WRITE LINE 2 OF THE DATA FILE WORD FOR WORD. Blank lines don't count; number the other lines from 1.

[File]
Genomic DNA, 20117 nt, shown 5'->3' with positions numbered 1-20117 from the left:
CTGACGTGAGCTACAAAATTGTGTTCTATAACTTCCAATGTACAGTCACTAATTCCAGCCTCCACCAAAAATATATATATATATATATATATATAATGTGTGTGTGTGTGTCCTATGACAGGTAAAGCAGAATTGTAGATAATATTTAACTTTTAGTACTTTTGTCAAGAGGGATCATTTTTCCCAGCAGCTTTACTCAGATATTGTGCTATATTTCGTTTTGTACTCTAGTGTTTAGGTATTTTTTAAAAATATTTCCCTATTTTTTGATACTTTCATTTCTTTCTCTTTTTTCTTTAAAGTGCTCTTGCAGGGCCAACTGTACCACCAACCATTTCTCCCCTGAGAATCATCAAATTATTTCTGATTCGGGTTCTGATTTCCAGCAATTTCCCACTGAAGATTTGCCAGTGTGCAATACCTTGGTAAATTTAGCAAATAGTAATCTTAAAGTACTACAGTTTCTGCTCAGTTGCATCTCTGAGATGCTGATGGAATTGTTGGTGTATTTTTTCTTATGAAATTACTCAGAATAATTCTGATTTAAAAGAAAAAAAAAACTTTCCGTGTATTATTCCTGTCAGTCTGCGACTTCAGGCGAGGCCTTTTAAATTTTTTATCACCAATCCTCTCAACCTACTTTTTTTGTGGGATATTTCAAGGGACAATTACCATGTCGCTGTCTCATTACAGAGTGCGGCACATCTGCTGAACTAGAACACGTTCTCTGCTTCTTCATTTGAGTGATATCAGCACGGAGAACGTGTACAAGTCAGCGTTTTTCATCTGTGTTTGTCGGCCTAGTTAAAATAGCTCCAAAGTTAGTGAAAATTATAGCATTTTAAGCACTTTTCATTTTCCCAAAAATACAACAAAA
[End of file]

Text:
CTGACGTGAGCTACAAAATTGTGTTCTATAACTTCCAATGTACAGTCACTAATTCCAGCCTCCACCAAAAATATATATATATATATATATATATAATGTGTGTGTGTGTGTCCTATGACAGGTAAAGCAGAATTGTAGATAATATTTAACTTTTAGTACTTTTGTCAAGAGGGATCATTTTTCCCAGCAGCTTTACTCAGATATTGTGCTATATTTCGTTTTGTACTCTAGTGTTTAGGTATTTTTTAAAAATATTTCCCTATTTTTTGATACTTTCATTTCTTTCTCTTTTTTCTTTAAAGTGCTCTTGCAGGGCCAACTGTACCACCAACCATTTCTCCCCTGAGAATCATCAAATTATTTCTGATTCGGGTTCTGATTTCCAGCAATTTCCCACTGAAGATTTGCCAGTGTGCAATACCTTGGTAAATTTAGCAAATAGTAATCTTAAAGTACTACAGTTTCTGCTCAGTTGCATCTCTGAGATGCTGATGGAATTGTTGGTGTATTTTTTCTTATGAAATTACTCAGAATAATTCTGATTTAAAAGAAAAAAAAAACTTTCCGTGTATTATTCCTGTCAGTCTGCGACTTCAGGCGAGGCCTTTTAAATTTTTTATCACCAATCCTCTCAACCTACTTTTTTTGTGGGATATTTCAAGGGACAATTACCATGTCGCTGTCTCATTACAGAGTGCGGCACATCTGCTGAACTAGAACACGTTCTCTGCTTCTTCATTTGAGTGATATCAGCACGGAGAACGTGTACAAGTCAGCGTTTTTCATCTGTGTTTGTCGGCCTAGTTAAAATAGCTCCAAAGTTAGTGAAAATTATAGCATTTTAAGCACTTTTCATTTTCCCAAAAATACAACAAAA